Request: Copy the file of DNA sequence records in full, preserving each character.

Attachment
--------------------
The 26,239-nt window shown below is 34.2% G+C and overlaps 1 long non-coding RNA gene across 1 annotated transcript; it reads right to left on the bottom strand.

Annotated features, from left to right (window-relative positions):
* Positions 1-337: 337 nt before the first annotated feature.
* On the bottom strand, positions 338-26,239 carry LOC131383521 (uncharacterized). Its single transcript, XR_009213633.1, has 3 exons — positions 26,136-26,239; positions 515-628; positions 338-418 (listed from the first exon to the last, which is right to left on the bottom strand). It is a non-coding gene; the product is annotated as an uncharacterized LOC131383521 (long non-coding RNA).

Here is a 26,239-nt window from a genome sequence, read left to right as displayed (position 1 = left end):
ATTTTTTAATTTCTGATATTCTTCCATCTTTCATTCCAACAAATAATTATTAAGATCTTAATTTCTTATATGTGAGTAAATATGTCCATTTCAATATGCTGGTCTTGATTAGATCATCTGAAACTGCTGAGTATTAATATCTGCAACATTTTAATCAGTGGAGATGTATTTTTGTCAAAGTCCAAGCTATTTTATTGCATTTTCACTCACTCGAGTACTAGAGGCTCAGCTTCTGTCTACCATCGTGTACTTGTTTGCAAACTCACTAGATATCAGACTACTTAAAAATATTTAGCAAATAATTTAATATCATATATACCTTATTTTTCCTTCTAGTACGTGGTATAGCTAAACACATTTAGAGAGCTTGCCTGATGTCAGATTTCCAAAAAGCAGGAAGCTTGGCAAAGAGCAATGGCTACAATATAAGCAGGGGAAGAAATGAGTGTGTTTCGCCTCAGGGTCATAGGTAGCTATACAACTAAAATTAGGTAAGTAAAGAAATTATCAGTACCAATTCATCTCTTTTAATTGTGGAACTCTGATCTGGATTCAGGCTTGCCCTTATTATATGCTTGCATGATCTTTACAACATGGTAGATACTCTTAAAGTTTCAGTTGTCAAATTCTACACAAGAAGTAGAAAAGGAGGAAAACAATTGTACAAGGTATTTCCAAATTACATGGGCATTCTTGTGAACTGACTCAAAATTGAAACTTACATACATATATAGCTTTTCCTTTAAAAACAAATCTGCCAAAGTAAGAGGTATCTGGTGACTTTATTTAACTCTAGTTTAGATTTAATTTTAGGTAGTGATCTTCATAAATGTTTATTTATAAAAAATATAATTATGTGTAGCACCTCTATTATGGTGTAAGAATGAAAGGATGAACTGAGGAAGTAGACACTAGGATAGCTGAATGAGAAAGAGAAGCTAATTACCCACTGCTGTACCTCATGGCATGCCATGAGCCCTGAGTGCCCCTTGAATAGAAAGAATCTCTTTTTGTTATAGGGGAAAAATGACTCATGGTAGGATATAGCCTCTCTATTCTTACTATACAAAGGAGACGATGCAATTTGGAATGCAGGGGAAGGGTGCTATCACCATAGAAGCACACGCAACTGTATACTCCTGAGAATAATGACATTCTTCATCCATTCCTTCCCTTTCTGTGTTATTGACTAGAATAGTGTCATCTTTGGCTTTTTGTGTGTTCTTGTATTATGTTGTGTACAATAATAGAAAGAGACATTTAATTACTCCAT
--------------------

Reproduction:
The 26,239-nt window shown below is 34.2% G+C and overlaps 1 long non-coding RNA gene across 1 annotated transcript; it reads right to left on the bottom strand.

Annotated features, from left to right (window-relative positions):
* Positions 1-337: 337 nt before the first annotated feature.
* On the bottom strand, positions 338-26,239 carry LOC131383521 (uncharacterized). Its single transcript, XR_009213633.1, has 3 exons — positions 26,136-26,239; positions 515-628; positions 338-418 (listed from the first exon to the last, which is right to left on the bottom strand). It is a non-coding gene; the product is annotated as an uncharacterized LOC131383521 (long non-coding RNA).

Here is a 26,239-nt window from a genome sequence, read left to right as displayed (position 1 = left end):
ATTTTTTAATTTCTGATATTCTTCCATCTTTCATTCCAACAAATAATTATTAAGATCTTAATTTCTTATATGTGAGTAAATATGTCCATTTCAATATGCTGGTCTTGATTAGATCATCTGAAACTGCTGAGTATTAATATCTGCAACATTTTAATCAGTGGAGATGTATTTTTGTCAAAGTCCAAGCTATTTTATTGCATTTTCACTCACTCGAGTACTAGAGGCTCAGCTTCTGTCTACCATCGTGTACTTGTTTGCAAACTCACTAGATATCAGACTACTTAAAAATATTTAGCAAATAATTTAATATCATATATACCTTATTTTTCCTTCTAGTACGTGGTATAGCTAAACACATTTAGAGAGCTTGCCTGATGTCAGATTTCCAAAAAGCAGGAAGCTTGGCAAAGAGCAATGGCTACAATATAAGCAGGGGAAGAAATGAGTGTGTTTCGCCTCAGGGTCATAGGTAGCTATACAACTAAAATTAGGTAAGTAAAGAAATTATCAGTACCAATTCATCTCTTTTAATTGTGGAACTCTGATCTGGATTCAGGCTTGCCCTTATTATATGCTTGCATGATCTTTACAACATGGTAGATACTCTTAAAGTTTCAGTTGTCAAATTCTACACAAGAAGTAGAAAAGGAGGAAAACAATTGTACAAGGTATTTCCAAATTACATGGGCATTCTTGTGAACTGACTCAAAATTGAAACTTACATACATATATAGCTTTTCCTTTAAAAACAAATCTGCCAAAGTAAGAGGTATCTGGTGACTTTATTTAACTCTAGTTTAGATTTAATTTTAGGTAGTGATCTTCATAAATGTTTATTTATAAAAAATATAATTATGTGTAGCACCTCTATTATGGTGTAAGAATGAAAGGATGAACTGAGGAAGTAGACACTAGGATAGCTGAATGAGAAAGAGAAGCTAATTACCCACTGCTGTACCTCATGGCATGCCATGAGCCCTGAGTGCCCCTTGAATAGAAAGAATCTCTTTTTGTTATAGGGGAAAAATGACTCATGGTAGGATATAGCCTCTCTATTCTTACTATACAAAGGAGACGATGCAATTTGGAATGCAGGGGAAGGGTGCTATCACCATAGAAGCACACGCAACTGTATACTCCTGAGAATAATGACATTCTTCATCCATTCCTTCCCTTTCTGTGTTATTGACTAGAATAGTGTCATCTTTGGCTTTTTGTGTGTTCTTGTATTATGTTGTGTACAATAATAGAAAGAGACATTTAATTACTCCAT